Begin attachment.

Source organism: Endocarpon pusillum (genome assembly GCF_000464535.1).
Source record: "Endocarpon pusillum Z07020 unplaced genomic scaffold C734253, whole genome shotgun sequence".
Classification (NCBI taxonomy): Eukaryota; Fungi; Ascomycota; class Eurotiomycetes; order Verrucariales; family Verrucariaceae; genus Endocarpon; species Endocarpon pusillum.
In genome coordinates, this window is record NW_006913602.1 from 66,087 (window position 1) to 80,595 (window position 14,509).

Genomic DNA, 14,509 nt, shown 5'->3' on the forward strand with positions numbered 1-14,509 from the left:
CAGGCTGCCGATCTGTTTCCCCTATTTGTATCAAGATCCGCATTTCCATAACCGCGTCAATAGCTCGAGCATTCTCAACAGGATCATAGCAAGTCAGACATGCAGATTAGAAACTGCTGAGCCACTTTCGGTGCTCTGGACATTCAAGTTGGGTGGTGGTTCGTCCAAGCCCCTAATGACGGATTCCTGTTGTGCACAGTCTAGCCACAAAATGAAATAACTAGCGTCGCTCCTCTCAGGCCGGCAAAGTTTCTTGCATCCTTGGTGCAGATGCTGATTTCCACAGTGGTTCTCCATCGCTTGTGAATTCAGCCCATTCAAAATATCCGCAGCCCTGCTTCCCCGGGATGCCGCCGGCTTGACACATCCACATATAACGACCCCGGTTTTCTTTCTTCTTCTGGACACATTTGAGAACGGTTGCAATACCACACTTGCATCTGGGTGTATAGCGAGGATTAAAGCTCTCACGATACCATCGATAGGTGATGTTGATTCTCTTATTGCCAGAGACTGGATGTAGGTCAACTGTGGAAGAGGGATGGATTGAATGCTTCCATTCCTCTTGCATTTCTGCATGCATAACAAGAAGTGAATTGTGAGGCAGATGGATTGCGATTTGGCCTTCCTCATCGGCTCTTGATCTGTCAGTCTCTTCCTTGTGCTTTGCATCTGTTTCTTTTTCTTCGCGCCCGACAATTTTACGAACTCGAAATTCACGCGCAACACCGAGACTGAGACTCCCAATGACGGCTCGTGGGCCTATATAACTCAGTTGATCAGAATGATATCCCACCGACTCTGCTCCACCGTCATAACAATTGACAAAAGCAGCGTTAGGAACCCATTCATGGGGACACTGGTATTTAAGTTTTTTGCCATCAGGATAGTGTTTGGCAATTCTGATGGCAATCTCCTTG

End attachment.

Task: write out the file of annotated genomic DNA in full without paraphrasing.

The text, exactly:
Source organism: Endocarpon pusillum (genome assembly GCF_000464535.1).
Source record: "Endocarpon pusillum Z07020 unplaced genomic scaffold C734253, whole genome shotgun sequence".
Classification (NCBI taxonomy): Eukaryota; Fungi; Ascomycota; class Eurotiomycetes; order Verrucariales; family Verrucariaceae; genus Endocarpon; species Endocarpon pusillum.
In genome coordinates, this window is record NW_006913602.1 from 66,087 (window position 1) to 80,595 (window position 14,509).

Genomic DNA, 14,509 nt, shown 5'->3' on the forward strand with positions numbered 1-14,509 from the left:
CAGGCTGCCGATCTGTTTCCCCTATTTGTATCAAGATCCGCATTTCCATAACCGCGTCAATAGCTCGAGCATTCTCAACAGGATCATAGCAAGTCAGACATGCAGATTAGAAACTGCTGAGCCACTTTCGGTGCTCTGGACATTCAAGTTGGGTGGTGGTTCGTCCAAGCCCCTAATGACGGATTCCTGTTGTGCACAGTCTAGCCACAAAATGAAATAACTAGCGTCGCTCCTCTCAGGCCGGCAAAGTTTCTTGCATCCTTGGTGCAGATGCTGATTTCCACAGTGGTTCTCCATCGCTTGTGAATTCAGCCCATTCAAAATATCCGCAGCCCTGCTTCCCCGGGATGCCGCCGGCTTGACACATCCACATATAACGACCCCGGTTTTCTTTCTTCTTCTGGACACATTTGAGAACGGTTGCAATACCACACTTGCATCTGGGTGTATAGCGAGGATTAAAGCTCTCACGATACCATCGATAGGTGATGTTGATTCTCTTATTGCCAGAGACTGGATGTAGGTCAACTGTGGAAGAGGGATGGATTGAATGCTTCCATTCCTCTTGCATTTCTGCATGCATAACAAGAAGTGAATTGTGAGGCAGATGGATTGCGATTTGGCCTTCCTCATCGGCTCTTGATCTGTCAGTCTCTTCCTTGTGCTTTGCATCTGTTTCTTTTTCTTCGCGCCCGACAATTTTACGAACTCGAAATTCACGCGCAACACCGAGACTGAGACTCCCAATGACGGCTCGTGGGCCTATATAACTCAGTTGATCAGAATGATATCCCACCGACTCTGCTCCACCGTCATAACAATTGACAAAAGCAGCGTTAGGAACCCATTCATGGGGACACTGGTATTTAAGTTTTTTGCCATCAGGATAGTGTTTGGCAATTCTGATGGCAATCTCCTTG